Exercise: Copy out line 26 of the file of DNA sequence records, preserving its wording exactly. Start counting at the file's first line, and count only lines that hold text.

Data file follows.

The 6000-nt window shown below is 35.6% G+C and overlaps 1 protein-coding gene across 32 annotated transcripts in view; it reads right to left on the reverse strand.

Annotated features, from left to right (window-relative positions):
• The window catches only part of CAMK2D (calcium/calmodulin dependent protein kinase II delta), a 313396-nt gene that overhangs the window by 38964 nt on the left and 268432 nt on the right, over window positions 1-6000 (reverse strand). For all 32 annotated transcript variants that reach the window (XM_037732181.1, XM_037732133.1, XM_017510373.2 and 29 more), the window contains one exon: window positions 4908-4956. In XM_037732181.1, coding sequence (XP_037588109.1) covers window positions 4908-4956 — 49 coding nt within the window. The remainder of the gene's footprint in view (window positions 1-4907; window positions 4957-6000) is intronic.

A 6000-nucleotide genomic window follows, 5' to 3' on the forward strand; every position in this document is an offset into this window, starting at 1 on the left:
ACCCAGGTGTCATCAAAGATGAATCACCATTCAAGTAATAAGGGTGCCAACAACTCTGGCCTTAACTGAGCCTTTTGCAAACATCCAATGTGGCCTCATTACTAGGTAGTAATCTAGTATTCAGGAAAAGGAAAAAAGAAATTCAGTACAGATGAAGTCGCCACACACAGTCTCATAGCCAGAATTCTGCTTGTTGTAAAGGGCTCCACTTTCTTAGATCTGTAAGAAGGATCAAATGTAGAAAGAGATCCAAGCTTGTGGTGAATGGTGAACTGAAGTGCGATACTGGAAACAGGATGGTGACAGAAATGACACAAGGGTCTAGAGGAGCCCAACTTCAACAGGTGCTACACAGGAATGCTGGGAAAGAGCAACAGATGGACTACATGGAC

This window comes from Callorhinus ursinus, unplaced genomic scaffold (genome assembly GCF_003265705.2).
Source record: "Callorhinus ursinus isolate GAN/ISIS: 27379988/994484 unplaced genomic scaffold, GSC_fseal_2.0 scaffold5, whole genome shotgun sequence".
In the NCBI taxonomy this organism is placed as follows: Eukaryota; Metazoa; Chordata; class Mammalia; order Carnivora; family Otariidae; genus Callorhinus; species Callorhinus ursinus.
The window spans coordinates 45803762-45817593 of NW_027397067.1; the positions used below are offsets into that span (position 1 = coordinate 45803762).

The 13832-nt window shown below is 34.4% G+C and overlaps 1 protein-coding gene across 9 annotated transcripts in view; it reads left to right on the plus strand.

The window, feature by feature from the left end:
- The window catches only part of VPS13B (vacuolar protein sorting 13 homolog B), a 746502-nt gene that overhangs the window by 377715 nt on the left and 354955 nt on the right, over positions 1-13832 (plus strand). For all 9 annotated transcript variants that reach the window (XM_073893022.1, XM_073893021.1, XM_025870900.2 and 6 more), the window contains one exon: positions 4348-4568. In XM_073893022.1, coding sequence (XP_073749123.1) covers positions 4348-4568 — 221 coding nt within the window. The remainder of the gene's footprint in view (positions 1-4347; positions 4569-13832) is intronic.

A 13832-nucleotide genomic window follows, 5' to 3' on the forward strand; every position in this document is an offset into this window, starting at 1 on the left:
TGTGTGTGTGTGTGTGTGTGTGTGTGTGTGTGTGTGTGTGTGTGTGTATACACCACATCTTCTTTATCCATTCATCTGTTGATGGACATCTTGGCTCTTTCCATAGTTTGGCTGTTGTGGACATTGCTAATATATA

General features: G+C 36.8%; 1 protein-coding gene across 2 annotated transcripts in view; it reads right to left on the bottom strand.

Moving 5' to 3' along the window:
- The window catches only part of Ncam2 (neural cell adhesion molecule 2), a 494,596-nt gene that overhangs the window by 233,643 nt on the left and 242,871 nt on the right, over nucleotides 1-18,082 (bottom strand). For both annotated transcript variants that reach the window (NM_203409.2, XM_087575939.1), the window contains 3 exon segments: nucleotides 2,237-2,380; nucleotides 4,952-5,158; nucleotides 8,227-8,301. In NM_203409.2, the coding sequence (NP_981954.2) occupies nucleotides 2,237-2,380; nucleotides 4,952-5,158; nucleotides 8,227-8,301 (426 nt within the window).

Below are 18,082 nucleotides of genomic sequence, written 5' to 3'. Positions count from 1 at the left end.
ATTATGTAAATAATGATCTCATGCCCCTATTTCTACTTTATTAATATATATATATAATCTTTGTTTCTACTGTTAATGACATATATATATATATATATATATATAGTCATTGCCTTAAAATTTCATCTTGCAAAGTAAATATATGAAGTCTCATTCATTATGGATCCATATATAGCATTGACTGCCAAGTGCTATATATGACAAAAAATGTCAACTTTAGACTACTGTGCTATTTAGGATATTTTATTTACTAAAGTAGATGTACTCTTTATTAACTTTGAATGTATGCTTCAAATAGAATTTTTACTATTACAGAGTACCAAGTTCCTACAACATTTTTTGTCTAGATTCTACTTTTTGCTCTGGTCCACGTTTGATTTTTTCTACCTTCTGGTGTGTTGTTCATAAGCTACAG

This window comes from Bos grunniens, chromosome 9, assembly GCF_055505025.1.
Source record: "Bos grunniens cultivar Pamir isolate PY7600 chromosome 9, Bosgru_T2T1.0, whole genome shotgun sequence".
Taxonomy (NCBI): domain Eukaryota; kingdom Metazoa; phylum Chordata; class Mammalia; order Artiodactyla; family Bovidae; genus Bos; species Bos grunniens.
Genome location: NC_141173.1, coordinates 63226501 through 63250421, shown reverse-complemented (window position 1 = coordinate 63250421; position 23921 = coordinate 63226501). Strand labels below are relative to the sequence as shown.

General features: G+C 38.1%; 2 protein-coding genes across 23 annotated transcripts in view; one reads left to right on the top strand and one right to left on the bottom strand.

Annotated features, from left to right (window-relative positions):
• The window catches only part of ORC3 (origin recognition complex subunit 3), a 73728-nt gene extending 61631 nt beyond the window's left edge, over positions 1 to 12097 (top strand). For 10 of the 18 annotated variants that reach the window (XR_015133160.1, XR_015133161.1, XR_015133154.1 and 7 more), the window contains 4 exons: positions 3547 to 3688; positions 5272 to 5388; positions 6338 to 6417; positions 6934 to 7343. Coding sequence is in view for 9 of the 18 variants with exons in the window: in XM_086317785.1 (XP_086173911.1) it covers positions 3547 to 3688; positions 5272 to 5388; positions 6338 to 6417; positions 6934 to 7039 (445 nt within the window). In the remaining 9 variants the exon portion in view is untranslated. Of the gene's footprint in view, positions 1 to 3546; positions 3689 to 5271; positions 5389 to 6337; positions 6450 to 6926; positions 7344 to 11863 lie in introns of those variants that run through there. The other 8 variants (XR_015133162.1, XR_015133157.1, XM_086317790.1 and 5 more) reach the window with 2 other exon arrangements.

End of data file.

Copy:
• The window catches only part of ORC3 (origin recognition complex subunit 3), a 73728-nt gene extending 61631 nt beyond the window's left edge, over positions 1 to 12097 (top strand). For 10 of the 18 annotated variants that reach the window (XR_015133160.1, XR_015133161.1, XR_015133154.1 and 7 more), the window contains 4 exons: positions 3547 to 3688; positions 5272 to 5388; positions 6338 to 6417; positions 6934 to 7343. Coding sequence is in view for 9 of the 18 variants with exons in the window: in XM_086317785.1 (XP_086173911.1) it covers positions 3547 to 3688; positions 5272 to 5388; positions 6338 to 6417; positions 6934 to 7039 (445 nt within the window). In the remaining 9 variants the exon portion in view is untranslated. Of the gene's footprint in view, positions 1 to 3546; positions 3689 to 5271; positions 5389 to 6337; positions 6450 to 6926; positions 7344 to 11863 lie in introns of those variants that run through there. The other 8 variants (XR_015133162.1, XR_015133157.1, XM_086317790.1 and 5 more) reach the window with 2 other exon arrangements.